With a reputation as an accurate, straightforward economist, Alan Beaulieu has been delivering award-winning workshops and economic analysis seminars across the world to thousands of business executives for the last 30 years.
The media reported the following for May retail sales:
- Retail Sales Fell in May, in Latest Sign of a Bumpy Recovery (The New York Times)
- US Retail Sales Drop… (various)
- US Retail Sales Take a Step Back… (Reuters)
These statements are extremely interesting, because the data we use from the US Census Bureau shows the exact opposite. US Retail Sales in May came in 2.99% above April, and the single-month number, the quarterly trend (three-month moving total), and the annual trend (12-month moving total) are all at record highs. The input from these metrics and from the rates-of-change is very encouraging in terms of ongoing economic expansion through at least the near term. Other leading indicators, including the ITR Leading IndicatorTM, are signaling that the economic recovery and rise will last through 2021 and into 2022. Statements about a decline in retail sales may lead some to think that the recovery is in danger of running out of steam. There are no indications of that happening in 2021. We do have some preliminary indications from several leading indicators that the US economy – as measured by GDP and retail sales – will be slowing in its ascent in 2022, but that is normal and to be expected.
The media statements prompted us to take a deeper look at retail sales to see if there was more going on than meets the eye, especially given current inflationary pressures. (We think the current spike in inflation will be temporary, but that systemic inflation through 2023 will be greater than what we have grown accustomed to post Great Recession.) Total Retail Sales adjusted for inflation posted a 2.17% increase over April and continued to establish record highs for the monthly, quarterly, and annual trends. The seasonal rise in the quarterly trend is the steepest on record.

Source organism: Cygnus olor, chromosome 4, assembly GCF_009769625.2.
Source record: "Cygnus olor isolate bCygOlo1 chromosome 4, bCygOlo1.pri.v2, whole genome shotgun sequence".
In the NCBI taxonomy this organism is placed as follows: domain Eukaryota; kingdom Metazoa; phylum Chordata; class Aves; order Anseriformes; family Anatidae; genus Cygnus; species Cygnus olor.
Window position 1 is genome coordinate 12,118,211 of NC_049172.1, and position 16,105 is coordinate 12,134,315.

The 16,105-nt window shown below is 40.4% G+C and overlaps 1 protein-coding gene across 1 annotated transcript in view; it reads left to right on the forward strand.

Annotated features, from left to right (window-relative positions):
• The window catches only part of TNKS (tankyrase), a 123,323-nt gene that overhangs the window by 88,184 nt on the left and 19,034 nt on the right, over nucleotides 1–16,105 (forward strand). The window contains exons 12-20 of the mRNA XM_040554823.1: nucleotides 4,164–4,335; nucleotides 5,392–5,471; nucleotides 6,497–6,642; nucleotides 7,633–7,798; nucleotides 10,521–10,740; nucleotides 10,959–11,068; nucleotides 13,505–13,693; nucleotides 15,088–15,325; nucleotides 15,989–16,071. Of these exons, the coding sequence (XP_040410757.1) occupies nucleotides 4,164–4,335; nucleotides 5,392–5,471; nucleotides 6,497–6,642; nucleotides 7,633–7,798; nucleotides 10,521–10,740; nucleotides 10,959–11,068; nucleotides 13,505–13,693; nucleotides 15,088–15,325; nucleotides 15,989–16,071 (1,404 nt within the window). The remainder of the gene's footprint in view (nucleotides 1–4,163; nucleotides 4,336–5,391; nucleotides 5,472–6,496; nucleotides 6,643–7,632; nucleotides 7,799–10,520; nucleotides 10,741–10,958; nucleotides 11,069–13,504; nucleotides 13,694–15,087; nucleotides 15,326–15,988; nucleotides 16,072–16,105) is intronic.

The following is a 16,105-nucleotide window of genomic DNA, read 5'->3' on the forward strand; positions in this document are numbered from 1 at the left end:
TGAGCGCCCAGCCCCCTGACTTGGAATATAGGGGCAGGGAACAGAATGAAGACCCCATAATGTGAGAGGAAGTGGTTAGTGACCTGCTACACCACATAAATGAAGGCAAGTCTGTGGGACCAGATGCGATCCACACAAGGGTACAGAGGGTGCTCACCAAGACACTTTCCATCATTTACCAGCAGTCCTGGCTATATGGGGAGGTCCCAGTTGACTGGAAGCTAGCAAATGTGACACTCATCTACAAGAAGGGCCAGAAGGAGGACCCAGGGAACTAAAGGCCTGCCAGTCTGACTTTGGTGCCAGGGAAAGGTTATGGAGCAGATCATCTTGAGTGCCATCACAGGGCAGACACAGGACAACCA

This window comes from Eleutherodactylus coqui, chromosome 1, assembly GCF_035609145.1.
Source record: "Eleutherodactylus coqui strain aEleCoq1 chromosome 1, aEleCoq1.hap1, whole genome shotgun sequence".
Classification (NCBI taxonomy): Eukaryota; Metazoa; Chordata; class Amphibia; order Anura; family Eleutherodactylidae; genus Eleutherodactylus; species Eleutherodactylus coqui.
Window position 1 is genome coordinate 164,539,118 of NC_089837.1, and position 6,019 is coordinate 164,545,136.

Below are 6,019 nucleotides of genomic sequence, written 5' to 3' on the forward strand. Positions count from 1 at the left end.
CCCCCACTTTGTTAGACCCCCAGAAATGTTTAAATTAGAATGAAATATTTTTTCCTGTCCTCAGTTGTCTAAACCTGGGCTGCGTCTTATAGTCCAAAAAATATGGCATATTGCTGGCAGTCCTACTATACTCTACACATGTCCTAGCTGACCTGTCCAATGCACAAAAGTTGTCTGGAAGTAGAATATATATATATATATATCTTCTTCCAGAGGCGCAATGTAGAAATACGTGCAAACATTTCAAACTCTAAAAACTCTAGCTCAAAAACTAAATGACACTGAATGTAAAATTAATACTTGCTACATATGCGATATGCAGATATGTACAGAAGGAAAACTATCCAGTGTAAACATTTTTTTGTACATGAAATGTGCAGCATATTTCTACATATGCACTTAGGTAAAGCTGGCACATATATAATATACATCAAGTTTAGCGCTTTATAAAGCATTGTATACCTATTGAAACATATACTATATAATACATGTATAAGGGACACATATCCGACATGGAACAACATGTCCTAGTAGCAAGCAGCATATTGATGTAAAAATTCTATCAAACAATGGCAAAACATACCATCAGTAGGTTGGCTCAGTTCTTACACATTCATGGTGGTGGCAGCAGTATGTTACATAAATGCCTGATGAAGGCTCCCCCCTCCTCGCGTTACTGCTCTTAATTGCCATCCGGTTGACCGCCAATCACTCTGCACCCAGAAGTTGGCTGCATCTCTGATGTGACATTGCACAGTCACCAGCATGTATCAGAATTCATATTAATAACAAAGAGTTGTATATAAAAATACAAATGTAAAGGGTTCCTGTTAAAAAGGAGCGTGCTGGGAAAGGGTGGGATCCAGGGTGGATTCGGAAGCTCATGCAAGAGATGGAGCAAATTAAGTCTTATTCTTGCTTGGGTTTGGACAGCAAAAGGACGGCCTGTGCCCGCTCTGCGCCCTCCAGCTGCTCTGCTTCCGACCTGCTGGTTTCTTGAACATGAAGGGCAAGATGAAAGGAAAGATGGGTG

Skeptics could point out that gasoline prices have been rising, and so perhaps that is where the overall April-to-May rise came from. However, Retail Sales Excluding Automobile Sales and Gasoline posted an increase from April to May on both a nominal basis and an inflation-adjusted basis. Further, both versions showed record-high quarterly trends and the steepest seasonal rise on record. Clearly gasoline and automobiles were not providing an artificial boost to the overall May retail sales figure.
Two previously troubled segments of retail sales are also posting very encouraging numbers. First, Retail Sales for Food Services and Drinking Places reached a record high in May, coming in at $71.319 billion, as people left their homes and went out to restaurants and other eating and drinking establishments. The previous record high was in August 2019, which means this is more than just a COVID recovery; the industry is experiencing a full-fledged cyclical recovery. The seasonal rise is the steepest on record, indicating that the May figure is not a one-off piece of good news.
Second, and, perhaps most surprising to many, Retail Sales for Department Stores in May were 11.63% higher than in April, with the second-strongest seasonal rise on record.
People are spending, and that is an important part of what is driving the overall economy forward. The increase in jobs and wages provides encouragement that the economic engine called retail sales will continue to provide good news for the economy, even as enhanced federal unemployment benefits are phased out in September. Readers who operate in the business-to-consumer space should plan on a good year ahead. The decelerated rate of rise anticipated for 2022 will come at different times for different businesses. Please develop your own rate-of-change and compare your business to key economic indicators. Try our DataCast™ program at no cost to see how rates-of-change and leading indicators can help you see into the future with incredible confidence